I don’t know about you, but of the thousands of letters and packages I have mailed out and received over the years, I can count on one hand the number that were lost, misplaced or never delivered.
Sometimes I get a letter a day or two later than I would like, but just as often, I get them as soon or faster than I could expect. It is easy, though, to say the check or the birthday card I forgot about was lost in the mail.
I’ve met a couple of grumpy postal carriers over the years, but most are chipper and happy, even if they are delivering through rain, sleet or snow.
All of this comes to mind with the current upheaval the post office is going through now.
The post office and its workers are getting a bum rap these days.
When management merges mail processing centers, it is attacked.
When they announce they are discontinuing Saturday service, people get upset.
When rates go up, the public is enraged.
When post offices that are the center of community life in rural towns such as Hingham are slated for closure, people feel like a vital part of their community life has been brought to a halt.
And the people who sell us the stamps, handle our packages and deliver our mail are caught in the middle.
They hear the complaints from the public, but it is their future that is up in the air.
Consider the people staffing the counter at the Havre Post Office. There are fewer there than there used to be. They tell us that the number of users is down these days, but you couldn’t prove it by the number of people in line every time I stop at the post office.
The employees may be classified in the massive category of uncaring government bureaucrats, but I’ve always found them to be helpful and cheery, far more cheery than I would be if I looked up to see the long line of customers in front of me.
The post office Ben Franklin created has changed a lot over the centuries and is likely to change a lot in the near future regardless of this round of cuts.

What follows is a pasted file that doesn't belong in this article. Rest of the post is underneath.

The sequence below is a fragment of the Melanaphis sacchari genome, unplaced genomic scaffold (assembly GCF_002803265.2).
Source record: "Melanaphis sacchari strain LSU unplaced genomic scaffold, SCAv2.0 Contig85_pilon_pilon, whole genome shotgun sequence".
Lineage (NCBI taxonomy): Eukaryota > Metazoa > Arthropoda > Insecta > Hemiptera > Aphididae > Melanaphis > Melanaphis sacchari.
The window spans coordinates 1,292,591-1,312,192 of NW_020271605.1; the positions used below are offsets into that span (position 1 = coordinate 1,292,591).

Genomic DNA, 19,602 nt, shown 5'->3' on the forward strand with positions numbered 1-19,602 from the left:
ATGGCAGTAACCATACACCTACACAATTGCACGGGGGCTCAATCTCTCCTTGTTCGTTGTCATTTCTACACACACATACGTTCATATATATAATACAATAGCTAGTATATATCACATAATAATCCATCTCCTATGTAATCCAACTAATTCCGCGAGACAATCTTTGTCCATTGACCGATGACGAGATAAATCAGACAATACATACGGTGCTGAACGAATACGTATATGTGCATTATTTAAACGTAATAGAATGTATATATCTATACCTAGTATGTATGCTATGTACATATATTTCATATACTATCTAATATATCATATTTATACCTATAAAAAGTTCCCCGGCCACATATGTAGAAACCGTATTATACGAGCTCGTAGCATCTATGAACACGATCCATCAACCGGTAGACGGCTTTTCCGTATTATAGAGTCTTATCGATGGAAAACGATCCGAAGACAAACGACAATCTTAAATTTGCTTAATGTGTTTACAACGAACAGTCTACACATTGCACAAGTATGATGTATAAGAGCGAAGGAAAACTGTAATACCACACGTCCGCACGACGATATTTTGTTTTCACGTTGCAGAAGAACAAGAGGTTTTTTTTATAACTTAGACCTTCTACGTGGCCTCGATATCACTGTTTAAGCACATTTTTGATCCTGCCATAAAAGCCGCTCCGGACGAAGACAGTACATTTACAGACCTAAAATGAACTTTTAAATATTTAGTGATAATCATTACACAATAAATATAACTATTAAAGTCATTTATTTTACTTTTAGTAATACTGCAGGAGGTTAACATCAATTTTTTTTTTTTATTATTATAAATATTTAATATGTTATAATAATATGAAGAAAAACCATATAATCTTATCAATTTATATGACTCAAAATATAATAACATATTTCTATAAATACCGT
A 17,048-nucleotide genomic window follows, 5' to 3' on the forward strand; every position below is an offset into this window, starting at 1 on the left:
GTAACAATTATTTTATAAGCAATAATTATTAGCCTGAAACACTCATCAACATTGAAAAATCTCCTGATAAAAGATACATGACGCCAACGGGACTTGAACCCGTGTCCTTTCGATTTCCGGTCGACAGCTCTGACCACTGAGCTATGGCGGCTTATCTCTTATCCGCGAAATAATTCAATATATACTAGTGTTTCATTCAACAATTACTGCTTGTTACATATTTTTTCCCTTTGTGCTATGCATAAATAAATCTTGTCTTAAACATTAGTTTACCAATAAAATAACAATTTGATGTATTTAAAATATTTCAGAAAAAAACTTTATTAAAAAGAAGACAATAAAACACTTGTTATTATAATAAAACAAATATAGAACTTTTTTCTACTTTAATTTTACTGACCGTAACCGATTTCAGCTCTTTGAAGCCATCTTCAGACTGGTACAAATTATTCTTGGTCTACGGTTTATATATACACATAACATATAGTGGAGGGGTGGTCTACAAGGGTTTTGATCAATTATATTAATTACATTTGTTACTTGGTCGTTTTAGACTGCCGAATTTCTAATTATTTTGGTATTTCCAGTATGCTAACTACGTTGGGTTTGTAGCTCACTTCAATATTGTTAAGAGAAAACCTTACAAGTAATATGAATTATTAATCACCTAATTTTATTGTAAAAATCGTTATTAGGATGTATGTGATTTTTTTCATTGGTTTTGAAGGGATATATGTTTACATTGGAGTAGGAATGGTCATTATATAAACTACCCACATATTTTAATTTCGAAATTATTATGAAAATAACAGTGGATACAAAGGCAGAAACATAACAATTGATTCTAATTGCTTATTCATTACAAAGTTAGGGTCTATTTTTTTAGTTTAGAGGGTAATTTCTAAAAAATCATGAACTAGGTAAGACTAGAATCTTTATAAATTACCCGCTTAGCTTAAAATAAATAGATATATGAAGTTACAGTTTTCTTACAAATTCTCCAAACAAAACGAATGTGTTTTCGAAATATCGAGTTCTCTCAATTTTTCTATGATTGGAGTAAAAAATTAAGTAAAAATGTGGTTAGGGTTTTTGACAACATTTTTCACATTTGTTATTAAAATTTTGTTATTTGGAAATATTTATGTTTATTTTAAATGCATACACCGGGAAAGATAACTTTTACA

That was brought to my attention when I was greeted by stone silence when I asked a postal official recently if she could email me a press release. She sent it to me the old-fashioned way.
But I hope the post office will always be the unifying force for Americans that it has been for centuries. I hope it will always involve neighbors bringing you your mail and delivering your envelopes too any part of our massive country for a minimal amount. Private enterprise can do a lot, but it can’t deliver a letter for 45 cents, whether you send it to Chinook or to Key West, Fla., or Nome, Alaska.
The post office connects us to the rest of the country. Maybe, as Sen. Jon Tester said last week, that means more to those of us out in the sticks. The post office connects us to the rest of the nation way more than any private delivery service can.
Besides, we know that if they try to cut back on the post office, we can raise Cain and at least somebody will listen to us.
(John Kelleher is managing editor of the Havre Daily News. He can be reached at email@example.com, 406-265-6795, ext. 17, or 390-0798.)